Candida spp., commensal fungi of the gastrointestinal tract, can cause severe, disseminated disease with high mortality, particularly in patients with implanted medical devices or compromised immune systems (17, 51–57). The vast majority of these infections involve biofilm formation on either an artificial or a biotic surface (13, 58, 59) (Figure 2). Clinical Candida biofilms grow on diverse medical devices, including central venous catheters, urinary catheters, prosthetic valves, left ventricular assist devices, and oral devices, such as dentures (3, 60). Both vaginal and oral mucosal surfaces promote biofilm formation as well (16, 61). The majority of the in vitro and in vivo biofilm studies have utilized C. albicans, the most widespread species. However, non-albicans species, including Candida tropicalis, Candida parapsilosis, and Candida glabrata, similarly produce clinically relevant biofilms (3, 62–68). In addition, this virulence trait has been described for the emerging pathogen Candida auris (69). Candida biofilm formation involves the adherence of yeast to a substrate, the proliferation of cells to form a fungal community, and the production of an extracellular matrix (37, 70–72). C. albicans biofilm development often involves the production of hyphae, although the degree of filamentation varies among strains and niches. Non-albicans strains lacking the ability to filament produce biofilms composed of layers of yeast embedded in an extracellular matrix (73).
Figure 2. Candida albicans biofilm formation and innate immune response. (A) Scanning electron microscopy images reveal C. albicans biofilms grown on coverslips. Biofilms were grown for 48 h. Measurement bars represent 10 and 1 µm for 2,500× and 30,000×, respectively. (B) Summary of innate immune responses impaired by C. albicans biofilms.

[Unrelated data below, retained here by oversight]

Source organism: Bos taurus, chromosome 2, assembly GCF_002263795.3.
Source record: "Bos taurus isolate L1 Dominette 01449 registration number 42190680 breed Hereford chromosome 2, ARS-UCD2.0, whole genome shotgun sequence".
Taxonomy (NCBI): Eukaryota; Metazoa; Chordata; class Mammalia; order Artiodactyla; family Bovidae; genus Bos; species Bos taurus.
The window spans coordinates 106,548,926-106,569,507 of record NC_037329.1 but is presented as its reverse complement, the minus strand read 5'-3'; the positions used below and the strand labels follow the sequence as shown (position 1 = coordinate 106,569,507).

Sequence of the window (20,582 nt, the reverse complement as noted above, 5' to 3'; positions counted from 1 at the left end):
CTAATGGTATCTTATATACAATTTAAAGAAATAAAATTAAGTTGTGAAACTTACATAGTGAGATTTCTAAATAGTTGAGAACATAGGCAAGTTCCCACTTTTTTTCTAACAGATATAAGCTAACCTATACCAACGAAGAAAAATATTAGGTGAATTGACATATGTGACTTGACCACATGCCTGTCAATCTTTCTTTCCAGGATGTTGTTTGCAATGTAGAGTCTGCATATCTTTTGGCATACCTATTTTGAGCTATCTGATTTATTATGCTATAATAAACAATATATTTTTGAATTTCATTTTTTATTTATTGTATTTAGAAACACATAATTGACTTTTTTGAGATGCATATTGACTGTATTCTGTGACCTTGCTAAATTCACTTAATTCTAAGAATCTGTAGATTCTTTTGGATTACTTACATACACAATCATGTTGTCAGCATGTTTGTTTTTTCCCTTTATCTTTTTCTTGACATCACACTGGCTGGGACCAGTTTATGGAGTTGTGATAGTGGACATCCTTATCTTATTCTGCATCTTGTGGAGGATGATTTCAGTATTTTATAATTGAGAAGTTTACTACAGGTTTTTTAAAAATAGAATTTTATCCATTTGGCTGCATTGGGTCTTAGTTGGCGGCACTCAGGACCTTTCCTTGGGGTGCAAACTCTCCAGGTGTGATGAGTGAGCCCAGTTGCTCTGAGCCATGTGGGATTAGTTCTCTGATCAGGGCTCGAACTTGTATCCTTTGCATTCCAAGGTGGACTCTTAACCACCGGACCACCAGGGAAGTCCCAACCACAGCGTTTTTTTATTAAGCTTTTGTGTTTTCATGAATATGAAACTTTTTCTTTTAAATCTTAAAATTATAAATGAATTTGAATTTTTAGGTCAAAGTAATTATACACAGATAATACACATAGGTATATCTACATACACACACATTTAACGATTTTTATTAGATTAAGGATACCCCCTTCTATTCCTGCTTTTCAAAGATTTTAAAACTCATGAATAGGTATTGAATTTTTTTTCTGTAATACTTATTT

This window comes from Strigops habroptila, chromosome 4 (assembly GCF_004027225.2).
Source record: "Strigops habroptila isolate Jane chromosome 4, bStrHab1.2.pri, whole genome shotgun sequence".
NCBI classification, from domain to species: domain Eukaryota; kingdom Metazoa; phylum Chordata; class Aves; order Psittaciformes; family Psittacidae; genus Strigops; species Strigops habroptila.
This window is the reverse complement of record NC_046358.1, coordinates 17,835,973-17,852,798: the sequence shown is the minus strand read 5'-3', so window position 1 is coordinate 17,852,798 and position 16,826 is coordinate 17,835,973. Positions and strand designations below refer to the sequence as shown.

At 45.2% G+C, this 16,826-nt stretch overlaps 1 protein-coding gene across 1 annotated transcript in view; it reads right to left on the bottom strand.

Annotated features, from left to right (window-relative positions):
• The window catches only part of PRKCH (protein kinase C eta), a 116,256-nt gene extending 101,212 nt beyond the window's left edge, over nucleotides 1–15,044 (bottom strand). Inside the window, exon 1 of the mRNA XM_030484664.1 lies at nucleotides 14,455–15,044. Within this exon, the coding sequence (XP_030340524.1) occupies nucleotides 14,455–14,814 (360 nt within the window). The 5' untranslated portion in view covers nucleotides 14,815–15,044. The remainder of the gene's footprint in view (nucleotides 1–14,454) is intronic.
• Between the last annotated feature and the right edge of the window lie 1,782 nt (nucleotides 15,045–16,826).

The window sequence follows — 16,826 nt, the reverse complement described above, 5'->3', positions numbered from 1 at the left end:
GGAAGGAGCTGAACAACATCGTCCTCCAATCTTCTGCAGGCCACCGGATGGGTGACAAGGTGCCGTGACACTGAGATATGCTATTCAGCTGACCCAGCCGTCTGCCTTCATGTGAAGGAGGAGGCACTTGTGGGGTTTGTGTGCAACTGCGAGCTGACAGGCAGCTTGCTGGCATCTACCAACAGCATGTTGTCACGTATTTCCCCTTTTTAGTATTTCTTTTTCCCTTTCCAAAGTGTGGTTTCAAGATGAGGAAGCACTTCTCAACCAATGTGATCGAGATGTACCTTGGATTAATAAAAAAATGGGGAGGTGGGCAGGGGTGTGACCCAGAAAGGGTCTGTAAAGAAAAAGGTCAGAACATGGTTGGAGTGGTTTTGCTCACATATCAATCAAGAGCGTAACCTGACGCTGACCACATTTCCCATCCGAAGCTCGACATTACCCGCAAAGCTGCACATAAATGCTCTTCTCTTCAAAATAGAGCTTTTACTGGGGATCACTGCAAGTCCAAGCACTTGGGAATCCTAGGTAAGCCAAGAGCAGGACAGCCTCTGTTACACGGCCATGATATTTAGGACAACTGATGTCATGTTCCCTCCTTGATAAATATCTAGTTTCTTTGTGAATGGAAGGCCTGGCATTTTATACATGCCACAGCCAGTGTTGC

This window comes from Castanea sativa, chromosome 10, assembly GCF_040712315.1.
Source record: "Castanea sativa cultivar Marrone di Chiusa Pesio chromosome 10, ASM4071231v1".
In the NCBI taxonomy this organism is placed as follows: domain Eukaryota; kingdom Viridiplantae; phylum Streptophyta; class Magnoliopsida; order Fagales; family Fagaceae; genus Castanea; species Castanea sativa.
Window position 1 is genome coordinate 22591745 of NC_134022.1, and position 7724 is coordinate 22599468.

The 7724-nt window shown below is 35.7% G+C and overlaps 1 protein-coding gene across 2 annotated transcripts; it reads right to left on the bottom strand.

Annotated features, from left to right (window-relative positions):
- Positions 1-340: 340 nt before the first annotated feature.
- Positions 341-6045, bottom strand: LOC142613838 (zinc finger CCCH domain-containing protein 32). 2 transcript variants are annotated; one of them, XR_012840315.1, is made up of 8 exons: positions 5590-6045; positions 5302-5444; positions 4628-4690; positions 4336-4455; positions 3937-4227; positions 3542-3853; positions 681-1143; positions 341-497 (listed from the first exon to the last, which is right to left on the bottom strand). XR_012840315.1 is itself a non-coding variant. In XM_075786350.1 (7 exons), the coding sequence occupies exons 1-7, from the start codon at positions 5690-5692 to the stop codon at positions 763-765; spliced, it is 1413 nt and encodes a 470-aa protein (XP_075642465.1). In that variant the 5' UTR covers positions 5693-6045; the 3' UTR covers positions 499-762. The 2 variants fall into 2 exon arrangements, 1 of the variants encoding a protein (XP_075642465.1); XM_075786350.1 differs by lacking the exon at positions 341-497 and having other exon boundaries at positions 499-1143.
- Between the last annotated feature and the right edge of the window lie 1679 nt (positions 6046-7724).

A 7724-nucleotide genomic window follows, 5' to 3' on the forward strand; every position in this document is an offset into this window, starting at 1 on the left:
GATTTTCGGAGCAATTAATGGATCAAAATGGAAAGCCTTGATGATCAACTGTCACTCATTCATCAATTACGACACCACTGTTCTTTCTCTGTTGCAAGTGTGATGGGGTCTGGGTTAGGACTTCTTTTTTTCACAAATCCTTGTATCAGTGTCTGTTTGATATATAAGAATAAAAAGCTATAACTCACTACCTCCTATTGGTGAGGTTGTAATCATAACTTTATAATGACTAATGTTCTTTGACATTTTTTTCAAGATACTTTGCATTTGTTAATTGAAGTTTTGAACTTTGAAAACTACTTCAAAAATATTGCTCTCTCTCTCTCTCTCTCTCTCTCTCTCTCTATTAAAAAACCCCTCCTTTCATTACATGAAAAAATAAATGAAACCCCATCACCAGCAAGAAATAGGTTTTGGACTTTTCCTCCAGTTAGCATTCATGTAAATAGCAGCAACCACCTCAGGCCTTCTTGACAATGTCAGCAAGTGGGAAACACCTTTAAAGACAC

Upon encounter with biofilm, immune cells are first confronted with the extracellular matrix covering the fungal cells. A combination of both in vitro and in vivo models has been integral for the dissection of Candida biofilm matrix assembly and composition (20, 22, 39, 40, 58, 67, 70, 74–79). For C. albicans, in vitro studies have revealed that the mature biofilm matrix consists of a variety of macromolecules, including protein (55%), carbohydrate (25%), lipid (15%), and DNA (5%) (23, 38, 40, 80). Interestingly, many of the matrix components vastly differ from the cell wall components that would be initially recognized by immune cells in the absence of biofilm (40). For example, the main polysaccharide of C. albicans biofilm matrix is α-1,2-branched α-1,6 mannan, which is found in high molecular weight structures of approximately 12,000 residues. In contrast, mannans of the outer cell wall layer are 5- to 10-fold smaller. Furthermore, the matrix mannans associate with β-1,6 glucans, forming a mannan–glucan complex that assembles extracellularly, and this structure has not been identified in the cell wall of C. albicans (40, 75). In addition, matrix β-1,6 glucan exists in a linear conformation, while the β-1,6 glucan of the cell wall is highly branched (81). Proteomic analysis of in vitro biofilms shows some similarities between matrix-associated proteins and those released into the media during planktonic growth (79). However, the extracellular matrix lacks many of the proteins associated with the cell wall (40, 82). In vivo, host proteins contribute to the construction of biofilm, with an astonishing majority (>95%) of the matrix-associated proteins of host origin (76). This finding demonstrates variation in the content of fungal biofilm matrix in vivo and highlights the importance of including animal models for investigation of Candida biofilms.
Neutrophil–Candida Biofilm Interactions